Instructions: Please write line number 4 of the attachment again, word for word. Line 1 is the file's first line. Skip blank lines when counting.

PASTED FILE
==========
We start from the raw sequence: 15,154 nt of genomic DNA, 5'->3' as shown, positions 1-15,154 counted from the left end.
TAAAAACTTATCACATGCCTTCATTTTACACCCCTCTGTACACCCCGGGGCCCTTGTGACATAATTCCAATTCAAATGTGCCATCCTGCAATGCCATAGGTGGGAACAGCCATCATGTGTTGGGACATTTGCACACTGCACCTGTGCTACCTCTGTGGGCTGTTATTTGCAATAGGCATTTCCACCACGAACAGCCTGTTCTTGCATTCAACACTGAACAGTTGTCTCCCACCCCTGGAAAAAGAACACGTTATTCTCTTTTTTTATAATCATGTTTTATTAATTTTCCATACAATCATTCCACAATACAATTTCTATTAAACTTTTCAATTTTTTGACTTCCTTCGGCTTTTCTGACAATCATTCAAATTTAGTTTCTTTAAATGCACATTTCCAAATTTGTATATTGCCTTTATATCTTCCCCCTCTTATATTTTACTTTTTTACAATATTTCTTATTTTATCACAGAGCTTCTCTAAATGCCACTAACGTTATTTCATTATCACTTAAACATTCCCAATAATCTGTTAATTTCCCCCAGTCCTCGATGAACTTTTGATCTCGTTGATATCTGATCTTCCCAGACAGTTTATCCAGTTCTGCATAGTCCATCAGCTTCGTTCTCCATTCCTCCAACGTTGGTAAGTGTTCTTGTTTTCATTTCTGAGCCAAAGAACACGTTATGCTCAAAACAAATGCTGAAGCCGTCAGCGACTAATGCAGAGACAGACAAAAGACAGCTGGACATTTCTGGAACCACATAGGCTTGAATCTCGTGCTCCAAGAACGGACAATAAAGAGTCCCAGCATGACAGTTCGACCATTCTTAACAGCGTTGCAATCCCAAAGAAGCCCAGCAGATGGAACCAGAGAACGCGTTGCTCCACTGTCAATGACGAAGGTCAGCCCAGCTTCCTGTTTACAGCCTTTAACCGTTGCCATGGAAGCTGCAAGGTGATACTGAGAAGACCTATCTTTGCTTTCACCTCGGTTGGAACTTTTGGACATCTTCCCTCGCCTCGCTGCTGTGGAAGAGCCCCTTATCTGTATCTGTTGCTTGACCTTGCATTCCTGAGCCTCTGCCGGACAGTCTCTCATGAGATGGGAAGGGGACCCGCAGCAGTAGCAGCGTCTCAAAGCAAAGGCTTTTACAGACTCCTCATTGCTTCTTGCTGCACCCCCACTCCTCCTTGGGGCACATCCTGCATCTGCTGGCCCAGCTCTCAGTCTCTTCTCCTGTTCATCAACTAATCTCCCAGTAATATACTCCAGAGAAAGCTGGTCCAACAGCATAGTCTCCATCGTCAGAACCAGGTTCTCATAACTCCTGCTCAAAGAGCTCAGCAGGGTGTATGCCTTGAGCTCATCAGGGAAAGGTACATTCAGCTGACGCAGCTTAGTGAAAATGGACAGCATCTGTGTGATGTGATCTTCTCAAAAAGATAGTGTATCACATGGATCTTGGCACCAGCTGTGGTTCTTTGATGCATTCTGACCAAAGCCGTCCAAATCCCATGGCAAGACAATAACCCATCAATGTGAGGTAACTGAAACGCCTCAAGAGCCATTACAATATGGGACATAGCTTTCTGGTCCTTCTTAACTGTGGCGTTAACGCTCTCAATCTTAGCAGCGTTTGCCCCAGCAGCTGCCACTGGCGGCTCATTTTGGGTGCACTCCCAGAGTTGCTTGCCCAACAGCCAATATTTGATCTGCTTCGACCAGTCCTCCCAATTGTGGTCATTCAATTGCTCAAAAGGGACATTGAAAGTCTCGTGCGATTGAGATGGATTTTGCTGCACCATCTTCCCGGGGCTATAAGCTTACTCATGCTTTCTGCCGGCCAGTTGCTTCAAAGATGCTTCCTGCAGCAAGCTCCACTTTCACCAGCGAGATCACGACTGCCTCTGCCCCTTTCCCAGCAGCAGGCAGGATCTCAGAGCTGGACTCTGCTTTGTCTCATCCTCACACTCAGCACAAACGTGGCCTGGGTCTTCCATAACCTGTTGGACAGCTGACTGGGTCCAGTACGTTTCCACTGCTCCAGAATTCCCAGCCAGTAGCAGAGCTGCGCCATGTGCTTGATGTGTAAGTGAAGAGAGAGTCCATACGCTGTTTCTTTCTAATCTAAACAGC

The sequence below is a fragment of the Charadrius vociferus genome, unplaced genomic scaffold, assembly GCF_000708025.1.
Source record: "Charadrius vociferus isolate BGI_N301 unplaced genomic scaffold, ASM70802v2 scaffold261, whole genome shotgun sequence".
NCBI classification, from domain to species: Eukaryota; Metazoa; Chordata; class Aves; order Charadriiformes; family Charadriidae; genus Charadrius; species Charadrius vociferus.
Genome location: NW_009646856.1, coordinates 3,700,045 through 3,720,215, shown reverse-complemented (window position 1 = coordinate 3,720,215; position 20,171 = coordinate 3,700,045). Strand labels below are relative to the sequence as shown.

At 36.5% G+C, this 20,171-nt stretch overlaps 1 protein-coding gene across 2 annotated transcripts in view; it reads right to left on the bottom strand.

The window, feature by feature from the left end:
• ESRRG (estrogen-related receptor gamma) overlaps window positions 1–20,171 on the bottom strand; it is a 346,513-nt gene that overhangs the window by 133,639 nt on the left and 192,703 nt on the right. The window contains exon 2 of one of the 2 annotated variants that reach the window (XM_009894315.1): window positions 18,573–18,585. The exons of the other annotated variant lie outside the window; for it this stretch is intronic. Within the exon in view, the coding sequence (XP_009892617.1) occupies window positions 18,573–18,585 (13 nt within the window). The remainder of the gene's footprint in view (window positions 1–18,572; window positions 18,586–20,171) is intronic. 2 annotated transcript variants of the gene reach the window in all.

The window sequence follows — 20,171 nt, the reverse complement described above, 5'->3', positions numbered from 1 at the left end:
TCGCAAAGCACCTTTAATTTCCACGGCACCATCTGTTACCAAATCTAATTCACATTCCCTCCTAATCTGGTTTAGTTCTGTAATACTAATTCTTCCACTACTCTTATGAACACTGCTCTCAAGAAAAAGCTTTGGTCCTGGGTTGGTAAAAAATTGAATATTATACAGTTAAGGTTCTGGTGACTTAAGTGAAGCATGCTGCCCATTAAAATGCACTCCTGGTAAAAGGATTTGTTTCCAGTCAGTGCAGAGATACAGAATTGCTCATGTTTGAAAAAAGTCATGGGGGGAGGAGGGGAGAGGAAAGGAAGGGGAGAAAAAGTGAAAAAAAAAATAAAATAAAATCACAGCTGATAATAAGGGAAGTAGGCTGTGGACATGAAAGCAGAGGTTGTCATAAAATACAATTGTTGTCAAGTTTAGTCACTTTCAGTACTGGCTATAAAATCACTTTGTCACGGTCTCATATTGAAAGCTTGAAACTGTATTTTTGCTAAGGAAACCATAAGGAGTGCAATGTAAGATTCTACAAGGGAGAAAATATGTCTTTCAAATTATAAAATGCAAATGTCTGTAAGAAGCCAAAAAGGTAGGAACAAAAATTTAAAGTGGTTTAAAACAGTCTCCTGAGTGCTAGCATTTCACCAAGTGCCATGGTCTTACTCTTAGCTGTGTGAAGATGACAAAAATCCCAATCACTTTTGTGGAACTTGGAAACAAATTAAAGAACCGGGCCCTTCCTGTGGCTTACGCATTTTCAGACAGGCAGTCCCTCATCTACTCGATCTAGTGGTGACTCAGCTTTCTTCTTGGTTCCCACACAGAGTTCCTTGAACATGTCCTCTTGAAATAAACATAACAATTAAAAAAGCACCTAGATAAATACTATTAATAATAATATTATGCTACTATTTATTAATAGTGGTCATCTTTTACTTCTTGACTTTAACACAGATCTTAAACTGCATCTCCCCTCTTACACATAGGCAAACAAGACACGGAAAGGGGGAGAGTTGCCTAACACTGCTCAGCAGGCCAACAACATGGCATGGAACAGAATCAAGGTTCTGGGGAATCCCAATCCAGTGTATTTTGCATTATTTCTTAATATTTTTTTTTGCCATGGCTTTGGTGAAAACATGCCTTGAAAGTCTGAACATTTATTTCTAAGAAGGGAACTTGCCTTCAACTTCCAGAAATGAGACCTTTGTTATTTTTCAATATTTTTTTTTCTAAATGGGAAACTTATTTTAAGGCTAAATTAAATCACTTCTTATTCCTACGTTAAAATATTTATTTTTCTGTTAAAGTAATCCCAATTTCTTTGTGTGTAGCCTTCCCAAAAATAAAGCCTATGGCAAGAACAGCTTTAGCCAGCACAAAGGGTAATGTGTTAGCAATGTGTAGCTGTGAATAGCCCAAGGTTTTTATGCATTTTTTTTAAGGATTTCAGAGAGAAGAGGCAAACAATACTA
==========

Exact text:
Source record: "Charadrius vociferus isolate BGI_N301 unplaced genomic scaffold, ASM70802v2 scaffold261, whole genome shotgun sequence".